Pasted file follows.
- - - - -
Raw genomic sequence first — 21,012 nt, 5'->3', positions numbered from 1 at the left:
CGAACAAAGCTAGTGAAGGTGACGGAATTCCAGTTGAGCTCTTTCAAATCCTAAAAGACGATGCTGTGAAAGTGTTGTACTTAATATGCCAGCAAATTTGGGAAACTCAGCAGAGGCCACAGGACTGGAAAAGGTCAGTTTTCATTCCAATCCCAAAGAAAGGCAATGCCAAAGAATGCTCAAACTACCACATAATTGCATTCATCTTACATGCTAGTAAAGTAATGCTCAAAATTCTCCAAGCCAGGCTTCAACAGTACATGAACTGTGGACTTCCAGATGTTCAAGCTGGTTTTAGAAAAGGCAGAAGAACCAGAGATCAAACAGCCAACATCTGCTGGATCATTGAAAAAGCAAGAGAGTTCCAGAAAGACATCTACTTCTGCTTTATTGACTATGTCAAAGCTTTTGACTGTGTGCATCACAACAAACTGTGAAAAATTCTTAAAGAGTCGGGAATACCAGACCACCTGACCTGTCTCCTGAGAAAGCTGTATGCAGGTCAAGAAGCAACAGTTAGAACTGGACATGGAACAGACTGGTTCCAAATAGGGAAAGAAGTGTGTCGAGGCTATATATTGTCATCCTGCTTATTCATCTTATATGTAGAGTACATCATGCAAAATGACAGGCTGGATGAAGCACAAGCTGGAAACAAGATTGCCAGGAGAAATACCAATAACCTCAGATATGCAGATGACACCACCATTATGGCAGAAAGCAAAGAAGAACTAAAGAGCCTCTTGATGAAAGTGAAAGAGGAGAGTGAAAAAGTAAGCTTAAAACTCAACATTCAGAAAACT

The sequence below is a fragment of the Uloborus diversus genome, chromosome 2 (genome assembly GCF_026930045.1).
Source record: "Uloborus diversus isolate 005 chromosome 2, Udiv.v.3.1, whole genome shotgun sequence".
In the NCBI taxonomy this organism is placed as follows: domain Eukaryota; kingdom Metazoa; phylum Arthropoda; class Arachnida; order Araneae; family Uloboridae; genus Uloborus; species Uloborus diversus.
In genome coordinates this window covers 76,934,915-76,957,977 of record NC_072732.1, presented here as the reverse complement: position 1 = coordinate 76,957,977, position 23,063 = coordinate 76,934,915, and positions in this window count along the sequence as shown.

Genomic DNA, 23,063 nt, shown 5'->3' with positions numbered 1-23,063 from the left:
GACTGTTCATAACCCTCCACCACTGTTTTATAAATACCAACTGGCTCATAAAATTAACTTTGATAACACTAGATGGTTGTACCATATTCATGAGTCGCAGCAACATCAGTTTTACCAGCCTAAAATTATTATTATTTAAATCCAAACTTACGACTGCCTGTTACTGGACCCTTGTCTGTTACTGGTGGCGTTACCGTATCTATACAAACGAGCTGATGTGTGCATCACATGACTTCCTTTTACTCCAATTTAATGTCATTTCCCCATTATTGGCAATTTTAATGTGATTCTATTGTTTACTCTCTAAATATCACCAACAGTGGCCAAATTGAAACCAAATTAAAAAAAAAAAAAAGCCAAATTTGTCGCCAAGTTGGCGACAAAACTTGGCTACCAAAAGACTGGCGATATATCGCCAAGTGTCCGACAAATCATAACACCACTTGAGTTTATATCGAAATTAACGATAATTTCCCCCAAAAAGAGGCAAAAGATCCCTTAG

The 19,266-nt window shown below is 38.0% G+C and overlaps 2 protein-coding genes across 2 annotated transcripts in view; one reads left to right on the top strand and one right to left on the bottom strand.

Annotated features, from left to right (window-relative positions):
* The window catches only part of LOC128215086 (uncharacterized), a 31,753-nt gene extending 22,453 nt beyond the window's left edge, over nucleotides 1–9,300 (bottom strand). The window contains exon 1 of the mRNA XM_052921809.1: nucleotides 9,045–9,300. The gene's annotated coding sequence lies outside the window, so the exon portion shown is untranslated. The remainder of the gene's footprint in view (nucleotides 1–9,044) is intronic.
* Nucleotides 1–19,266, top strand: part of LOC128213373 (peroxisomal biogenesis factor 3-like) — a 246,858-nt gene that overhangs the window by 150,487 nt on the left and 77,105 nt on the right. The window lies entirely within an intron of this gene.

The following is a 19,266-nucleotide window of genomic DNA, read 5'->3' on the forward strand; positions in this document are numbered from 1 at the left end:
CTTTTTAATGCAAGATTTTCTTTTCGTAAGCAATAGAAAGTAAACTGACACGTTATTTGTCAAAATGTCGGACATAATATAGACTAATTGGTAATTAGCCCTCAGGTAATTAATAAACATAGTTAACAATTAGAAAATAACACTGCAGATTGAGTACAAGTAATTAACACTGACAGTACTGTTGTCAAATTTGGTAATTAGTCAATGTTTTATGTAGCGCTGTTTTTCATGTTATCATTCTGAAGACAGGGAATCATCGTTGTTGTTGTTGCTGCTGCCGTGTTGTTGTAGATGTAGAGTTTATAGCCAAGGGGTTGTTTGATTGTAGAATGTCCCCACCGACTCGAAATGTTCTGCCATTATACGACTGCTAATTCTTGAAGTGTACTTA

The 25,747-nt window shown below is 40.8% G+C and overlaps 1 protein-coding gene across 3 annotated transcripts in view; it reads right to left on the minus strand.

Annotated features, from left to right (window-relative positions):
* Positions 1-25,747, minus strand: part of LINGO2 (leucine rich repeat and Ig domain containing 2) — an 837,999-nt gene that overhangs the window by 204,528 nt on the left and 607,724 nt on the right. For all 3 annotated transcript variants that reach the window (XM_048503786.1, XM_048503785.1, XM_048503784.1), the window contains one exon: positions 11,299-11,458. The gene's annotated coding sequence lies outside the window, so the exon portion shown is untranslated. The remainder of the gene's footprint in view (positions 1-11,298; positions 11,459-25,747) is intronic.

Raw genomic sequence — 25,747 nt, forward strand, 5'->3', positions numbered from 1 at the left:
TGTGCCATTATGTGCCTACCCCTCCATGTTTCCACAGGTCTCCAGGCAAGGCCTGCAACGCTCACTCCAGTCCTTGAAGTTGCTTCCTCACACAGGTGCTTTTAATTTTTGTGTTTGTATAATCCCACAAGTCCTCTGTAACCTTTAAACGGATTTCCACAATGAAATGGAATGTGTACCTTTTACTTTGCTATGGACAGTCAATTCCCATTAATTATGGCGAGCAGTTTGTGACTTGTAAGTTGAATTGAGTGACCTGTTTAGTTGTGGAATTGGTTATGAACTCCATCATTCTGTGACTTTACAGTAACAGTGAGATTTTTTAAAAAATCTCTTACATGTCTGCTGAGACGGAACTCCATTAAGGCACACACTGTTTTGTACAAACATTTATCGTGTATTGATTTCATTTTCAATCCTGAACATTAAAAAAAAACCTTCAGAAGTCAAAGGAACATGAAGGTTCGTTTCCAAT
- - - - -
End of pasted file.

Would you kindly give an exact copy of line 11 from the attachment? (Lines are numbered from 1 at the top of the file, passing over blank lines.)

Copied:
* The window catches only part of LOC128215086 (uncharacterized), a 31,753-nt gene extending 22,453 nt beyond the window's left edge, over nucleotides 1–9,300 (bottom strand). The window contains exon 1 of the mRNA XM_052921809.1: nucleotides 9,045–9,300. The gene's annotated coding sequence lies outside the window, so the exon portion shown is untranslated. The remainder of the gene's footprint in view (nucleotides 1–9,044) is intronic.